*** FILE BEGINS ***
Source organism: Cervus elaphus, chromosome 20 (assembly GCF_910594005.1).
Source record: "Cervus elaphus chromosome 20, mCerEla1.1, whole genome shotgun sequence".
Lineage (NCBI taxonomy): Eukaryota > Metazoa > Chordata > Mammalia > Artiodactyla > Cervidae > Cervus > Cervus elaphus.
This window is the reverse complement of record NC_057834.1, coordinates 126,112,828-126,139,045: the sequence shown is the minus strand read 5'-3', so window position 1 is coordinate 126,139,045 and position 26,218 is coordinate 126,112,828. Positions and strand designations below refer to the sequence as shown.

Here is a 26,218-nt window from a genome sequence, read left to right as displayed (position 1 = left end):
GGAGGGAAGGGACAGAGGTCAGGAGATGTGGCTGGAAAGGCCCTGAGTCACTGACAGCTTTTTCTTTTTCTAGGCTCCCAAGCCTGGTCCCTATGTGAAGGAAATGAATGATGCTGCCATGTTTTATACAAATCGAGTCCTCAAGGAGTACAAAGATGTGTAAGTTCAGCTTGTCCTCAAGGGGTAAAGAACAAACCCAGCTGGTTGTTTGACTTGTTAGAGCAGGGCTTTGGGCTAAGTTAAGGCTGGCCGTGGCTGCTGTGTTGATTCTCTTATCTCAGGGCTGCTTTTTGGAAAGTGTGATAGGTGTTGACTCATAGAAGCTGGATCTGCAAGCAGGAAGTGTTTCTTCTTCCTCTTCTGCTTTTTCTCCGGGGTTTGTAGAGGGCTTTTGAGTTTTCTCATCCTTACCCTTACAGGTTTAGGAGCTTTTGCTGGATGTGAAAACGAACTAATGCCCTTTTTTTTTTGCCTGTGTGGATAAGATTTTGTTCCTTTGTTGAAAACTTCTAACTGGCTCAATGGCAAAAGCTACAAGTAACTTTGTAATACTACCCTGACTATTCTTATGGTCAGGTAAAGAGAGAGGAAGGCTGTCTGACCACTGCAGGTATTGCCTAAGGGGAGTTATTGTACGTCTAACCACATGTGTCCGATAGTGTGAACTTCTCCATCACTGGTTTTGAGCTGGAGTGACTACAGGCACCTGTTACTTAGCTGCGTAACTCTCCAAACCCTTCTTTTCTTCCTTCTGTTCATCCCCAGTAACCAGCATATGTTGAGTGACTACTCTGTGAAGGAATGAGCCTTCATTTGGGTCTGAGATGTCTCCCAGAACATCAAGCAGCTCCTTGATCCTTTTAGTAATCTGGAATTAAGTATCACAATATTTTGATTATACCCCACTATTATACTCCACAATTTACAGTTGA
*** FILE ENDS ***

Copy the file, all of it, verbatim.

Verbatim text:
Source organism: Cervus elaphus, chromosome 20 (assembly GCF_910594005.1).
Source record: "Cervus elaphus chromosome 20, mCerEla1.1, whole genome shotgun sequence".
Lineage (NCBI taxonomy): Eukaryota > Metazoa > Chordata > Mammalia > Artiodactyla > Cervidae > Cervus > Cervus elaphus.
This window is the reverse complement of record NC_057834.1, coordinates 126,112,828-126,139,045: the sequence shown is the minus strand read 5'-3', so window position 1 is coordinate 126,139,045 and position 26,218 is coordinate 126,112,828. Positions and strand designations below refer to the sequence as shown.

Here is a 26,218-nt window from a genome sequence, read left to right as displayed (position 1 = left end):
GGAGGGAAGGGACAGAGGTCAGGAGATGTGGCTGGAAAGGCCCTGAGTCACTGACAGCTTTTTCTTTTTCTAGGCTCCCAAGCCTGGTCCCTATGTGAAGGAAATGAATGATGCTGCCATGTTTTATACAAATCGAGTCCTCAAGGAGTACAAAGATGTGTAAGTTCAGCTTGTCCTCAAGGGGTAAAGAACAAACCCAGCTGGTTGTTTGACTTGTTAGAGCAGGGCTTTGGGCTAAGTTAAGGCTGGCCGTGGCTGCTGTGTTGATTCTCTTATCTCAGGGCTGCTTTTTGGAAAGTGTGATAGGTGTTGACTCATAGAAGCTGGATCTGCAAGCAGGAAGTGTTTCTTCTTCCTCTTCTGCTTTTTCTCCGGGGTTTGTAGAGGGCTTTTGAGTTTTCTCATCCTTACCCTTACAGGTTTAGGAGCTTTTGCTGGATGTGAAAACGAACTAATGCCCTTTTTTTTTTGCCTGTGTGGATAAGATTTTGTTCCTTTGTTGAAAACTTCTAACTGGCTCAATGGCAAAAGCTACAAGTAACTTTGTAATACTACCCTGACTATTCTTATGGTCAGGTAAAGAGAGAGGAAGGCTGTCTGACCACTGCAGGTATTGCCTAAGGGGAGTTATTGTACGTCTAACCACATGTGTCCGATAGTGTGAACTTCTCCATCACTGGTTTTGAGCTGGAGTGACTACAGGCACCTGTTACTTAGCTGCGTAACTCTCCAAACCCTTCTTTTCTTCCTTCTGTTCATCCCCAGTAACCAGCATATGTTGAGTGACTACTCTGTGAAGGAATGAGCCTTCATTTGGGTCTGAGATGTCTCCCAGAACATCAAGCAGCTCCTTGATCCTTTTAGTAATCTGGAATTAAGTATCACAATATTTTGATTATACCCCACTATTATACTCCACAATTTACAGTTGA